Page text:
Mississippi school board votes to take over 2 districts
JACKSON, Miss. (AP) — Two school districts in Mississippi’s Delta region will be the first to be folded into a new statewide district aimed at improving academic performance.
Mississippi’s state Board of Education voted Thursday to take control of the Humphreys County and Yazoo City school districts. The board hired Jermall Wright, currently the chief academic and accountability officer for the Birmingham, Alabama, school district to be the achievement district’s first superintendent.
Officials in the two districts did not respond to repeated phone calls seeking comment.
In choosing to take over those two districts, the board declined to take over other districts that had been listed as options, including Amite County, Jefferson County and Clarksdale.
Lawmakers created the achievement school district in 2016, expressing dissatisfaction with the state’s previous efforts to turn around academically struggling schools. It can take over school districts rated F by the state for two straight years, or any district rated F for two of three years. The board previously decided only to take over districts with half or more F-rated schools or half or more students attending F-rated schools. All five districts considered met all those criteria.
The districts will remain under state control until the state Board of Education decides to return them to the control of a local board and superintendent. Still, they must stay under achievement district supervision at least until the district scores a C rating or better for five years.
Under the arrangement, local school boards will be dissolved and current superintendents will lose their jobs by June 1. Wright, who will make $175,000 a year, will report directly to the state Board of Education. He was hired to run statewide turnaround efforts in Alabama in 2017, but shifted to the Birmingham job after the state superintendent who hired him was fired. Board Chair Jason Dean said Jermall Wright would report directly to the state Board of Education and not to state Superintendent Carey Wright. The two are not related.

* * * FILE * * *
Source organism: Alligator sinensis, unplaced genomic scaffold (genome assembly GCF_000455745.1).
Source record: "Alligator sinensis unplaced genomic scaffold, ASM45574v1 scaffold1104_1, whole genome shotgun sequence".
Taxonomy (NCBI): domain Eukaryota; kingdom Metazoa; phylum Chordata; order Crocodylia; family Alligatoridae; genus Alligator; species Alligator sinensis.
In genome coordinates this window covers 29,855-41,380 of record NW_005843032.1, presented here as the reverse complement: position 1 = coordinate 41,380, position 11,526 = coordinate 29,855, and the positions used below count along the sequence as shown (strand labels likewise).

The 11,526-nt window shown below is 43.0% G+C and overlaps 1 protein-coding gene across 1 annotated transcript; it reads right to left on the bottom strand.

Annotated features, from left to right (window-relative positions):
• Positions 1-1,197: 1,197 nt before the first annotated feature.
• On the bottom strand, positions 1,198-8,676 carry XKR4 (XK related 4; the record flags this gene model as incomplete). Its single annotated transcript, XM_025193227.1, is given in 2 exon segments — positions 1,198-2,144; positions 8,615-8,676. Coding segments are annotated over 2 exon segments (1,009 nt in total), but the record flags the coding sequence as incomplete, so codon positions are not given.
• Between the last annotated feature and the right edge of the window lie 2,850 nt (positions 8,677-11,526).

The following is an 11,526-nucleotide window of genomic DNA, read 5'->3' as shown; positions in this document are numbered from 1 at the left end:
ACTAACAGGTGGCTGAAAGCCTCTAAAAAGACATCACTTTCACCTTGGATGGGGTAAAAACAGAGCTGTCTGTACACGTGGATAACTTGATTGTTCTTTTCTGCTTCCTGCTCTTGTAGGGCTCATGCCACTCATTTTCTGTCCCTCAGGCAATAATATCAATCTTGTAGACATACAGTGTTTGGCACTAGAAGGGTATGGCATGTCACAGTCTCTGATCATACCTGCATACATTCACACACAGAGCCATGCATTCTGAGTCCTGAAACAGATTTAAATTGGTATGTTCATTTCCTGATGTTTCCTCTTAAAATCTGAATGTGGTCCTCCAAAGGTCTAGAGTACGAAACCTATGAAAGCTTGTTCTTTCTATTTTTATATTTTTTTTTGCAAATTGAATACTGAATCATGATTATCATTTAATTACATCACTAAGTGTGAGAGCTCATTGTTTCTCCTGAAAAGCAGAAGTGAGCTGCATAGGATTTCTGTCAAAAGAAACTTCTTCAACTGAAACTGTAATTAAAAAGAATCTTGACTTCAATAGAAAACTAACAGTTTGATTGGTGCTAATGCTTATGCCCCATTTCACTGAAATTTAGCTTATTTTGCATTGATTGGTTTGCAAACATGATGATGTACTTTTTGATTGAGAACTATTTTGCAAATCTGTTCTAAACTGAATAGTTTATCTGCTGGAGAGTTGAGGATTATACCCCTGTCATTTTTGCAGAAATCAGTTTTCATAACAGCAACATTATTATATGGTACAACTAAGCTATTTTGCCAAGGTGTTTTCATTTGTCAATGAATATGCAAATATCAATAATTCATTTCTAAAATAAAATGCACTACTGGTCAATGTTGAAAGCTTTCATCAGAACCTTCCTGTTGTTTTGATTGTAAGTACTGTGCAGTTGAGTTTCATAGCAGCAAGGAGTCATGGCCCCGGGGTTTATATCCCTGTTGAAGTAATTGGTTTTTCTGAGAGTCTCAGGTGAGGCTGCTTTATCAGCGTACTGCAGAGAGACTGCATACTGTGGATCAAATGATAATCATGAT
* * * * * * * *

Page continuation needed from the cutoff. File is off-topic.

Mississippi’s achievement district was originally supposed to start operation in August 2018, but efforts stalled after the board couldn’t find a superintendent it wanted to hire. At that time, the state was considering taking over the Humphreys and Noxubee County school systems. The state later took over Noxubee County under its traditional process, where the governor declares a state of emergency, after the district got into financial trouble. Yazoo City averted a takeover under the traditional process in 2013 by persuading the state Board of Education it had a plan for improvement.
Achievement school districts or similar efforts in other states have sparked protests over loss of local control, and some states have dialed back takeovers after finding it hard to improve academics. Several state board members in Mississippi continued Thursday to oppose creating a similar district here.
“I have not found any state yet that has been real successful with this,” said board member Charles McClelland of Jackson.
But other board members said they had previously agreed to move forward and said the state has to try to do something to improve its poorest-performing schools. Yazoo City was the second-worst and Humphreys County was the fourth-worst among traditional public school districts on the state’s accreditation system last year.
“We have not had any real opportunity to experience whether this is going to work for us or not,” said board member John Kelly of Gulfport. “I just believe we have to try something different.”
Kelly expressed hope that a long period of state control would change the culture of the districts. The state has historically taken over a district because it’s financially broke, riven by political conflict, or violating state accrediting standards, often handing control back over to locals after a few years. State Superintendent Carey Wright has worked to push academic improvement to the forefront of the traditional takeover process.
One key question that state officials couldn’t answer Thursday is whether teachers in Humphreys County and Yazoo City have signed contracts for the upcoming school year. If not, teachers could seek jobs elsewhere, posing obstacles for Jermall Wright’s first year.
“I hope teachers would let him come and give him a chance before they make that decision,” Carey Wright said.
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